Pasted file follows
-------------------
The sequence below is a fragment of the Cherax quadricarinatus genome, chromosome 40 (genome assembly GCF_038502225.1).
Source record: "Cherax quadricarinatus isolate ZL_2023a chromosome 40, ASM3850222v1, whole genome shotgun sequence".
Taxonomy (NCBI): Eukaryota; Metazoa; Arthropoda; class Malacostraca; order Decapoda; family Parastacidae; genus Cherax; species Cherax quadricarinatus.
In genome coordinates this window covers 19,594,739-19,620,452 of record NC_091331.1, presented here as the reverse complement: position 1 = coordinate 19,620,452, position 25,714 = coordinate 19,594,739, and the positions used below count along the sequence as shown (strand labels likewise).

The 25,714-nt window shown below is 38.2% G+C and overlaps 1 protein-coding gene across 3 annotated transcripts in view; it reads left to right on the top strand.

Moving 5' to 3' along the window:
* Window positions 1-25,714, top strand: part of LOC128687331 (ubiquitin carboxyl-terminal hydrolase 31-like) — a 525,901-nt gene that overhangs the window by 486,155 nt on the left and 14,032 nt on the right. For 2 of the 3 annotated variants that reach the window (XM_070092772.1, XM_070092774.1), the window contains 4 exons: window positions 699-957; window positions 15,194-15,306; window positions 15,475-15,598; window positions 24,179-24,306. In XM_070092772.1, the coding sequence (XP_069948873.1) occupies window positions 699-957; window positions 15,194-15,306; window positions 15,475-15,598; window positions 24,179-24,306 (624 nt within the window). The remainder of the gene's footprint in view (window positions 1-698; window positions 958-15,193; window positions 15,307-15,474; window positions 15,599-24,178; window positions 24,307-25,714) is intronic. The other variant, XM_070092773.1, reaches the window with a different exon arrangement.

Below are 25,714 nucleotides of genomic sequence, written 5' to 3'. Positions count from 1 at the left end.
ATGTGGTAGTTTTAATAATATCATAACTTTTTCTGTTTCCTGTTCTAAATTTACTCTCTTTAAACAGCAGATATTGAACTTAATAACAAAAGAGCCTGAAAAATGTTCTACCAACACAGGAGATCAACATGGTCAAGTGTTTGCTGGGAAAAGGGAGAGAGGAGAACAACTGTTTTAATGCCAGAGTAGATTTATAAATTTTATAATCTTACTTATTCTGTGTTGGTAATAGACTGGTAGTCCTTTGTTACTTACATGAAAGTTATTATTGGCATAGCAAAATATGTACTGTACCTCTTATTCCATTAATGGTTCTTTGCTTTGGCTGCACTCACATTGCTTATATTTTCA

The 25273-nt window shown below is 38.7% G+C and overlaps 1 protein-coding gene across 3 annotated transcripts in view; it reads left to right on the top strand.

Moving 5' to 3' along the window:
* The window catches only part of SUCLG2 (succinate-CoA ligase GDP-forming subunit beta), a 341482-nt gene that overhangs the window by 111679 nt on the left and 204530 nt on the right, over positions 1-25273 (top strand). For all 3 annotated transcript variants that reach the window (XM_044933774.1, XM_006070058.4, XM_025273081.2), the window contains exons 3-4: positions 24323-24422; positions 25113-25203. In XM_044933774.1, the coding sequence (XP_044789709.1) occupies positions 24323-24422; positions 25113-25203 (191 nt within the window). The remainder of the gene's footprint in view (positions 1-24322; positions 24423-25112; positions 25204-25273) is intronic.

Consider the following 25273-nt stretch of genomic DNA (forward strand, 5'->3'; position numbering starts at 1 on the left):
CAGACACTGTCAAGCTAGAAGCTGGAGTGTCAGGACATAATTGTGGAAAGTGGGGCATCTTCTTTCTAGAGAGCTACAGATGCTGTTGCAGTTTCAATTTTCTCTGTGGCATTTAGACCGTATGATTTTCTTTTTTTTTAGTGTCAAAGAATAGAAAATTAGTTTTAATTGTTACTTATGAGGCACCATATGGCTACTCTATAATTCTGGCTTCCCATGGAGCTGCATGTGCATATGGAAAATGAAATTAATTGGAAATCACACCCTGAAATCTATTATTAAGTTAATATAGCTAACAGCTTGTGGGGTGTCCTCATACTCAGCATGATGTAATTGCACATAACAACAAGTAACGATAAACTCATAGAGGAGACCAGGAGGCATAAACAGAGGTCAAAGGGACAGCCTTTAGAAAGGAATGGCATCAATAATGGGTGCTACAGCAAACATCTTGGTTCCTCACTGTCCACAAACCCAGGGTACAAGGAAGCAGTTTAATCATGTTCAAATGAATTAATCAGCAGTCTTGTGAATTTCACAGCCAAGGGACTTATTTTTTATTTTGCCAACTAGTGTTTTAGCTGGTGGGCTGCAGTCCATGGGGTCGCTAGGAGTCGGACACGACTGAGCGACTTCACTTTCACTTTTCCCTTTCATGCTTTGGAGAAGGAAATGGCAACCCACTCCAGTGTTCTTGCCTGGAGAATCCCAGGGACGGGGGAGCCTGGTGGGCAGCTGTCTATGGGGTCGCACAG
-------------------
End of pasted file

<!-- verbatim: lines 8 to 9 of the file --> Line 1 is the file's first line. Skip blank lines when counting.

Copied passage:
Below are 25,714 nucleotides of genomic sequence, written 5' to 3'. Positions count from 1 at the left end.
ATGTGGTAGTTTTAATAATATCATAACTTTTTCTGTTTCCTGTTCTAAATTTACTCTCTTTAAACAGCAGATATTGAACTTAATAACAAAAGAGCCTGAAAAATGTTCTACCAACACAGGAGATCAACATGGTCAAGTGTTTGCTGGGAAAAGGGAGAGAGGAGAACAACTGTTTTAATGCCAGAGTAGATTTATAAATTTTATAATCTTACTTATTCTGTGTTGGTAATAGACTGGTAGTCCTTTGTTACTTACATGAAAGTTATTATTGGCATAGCAAAATATGTACTGTACCTCTTATTCCATTAATGGTTCTTTGCTTTGGCTGCACTCACATTGCTTATATTTTCA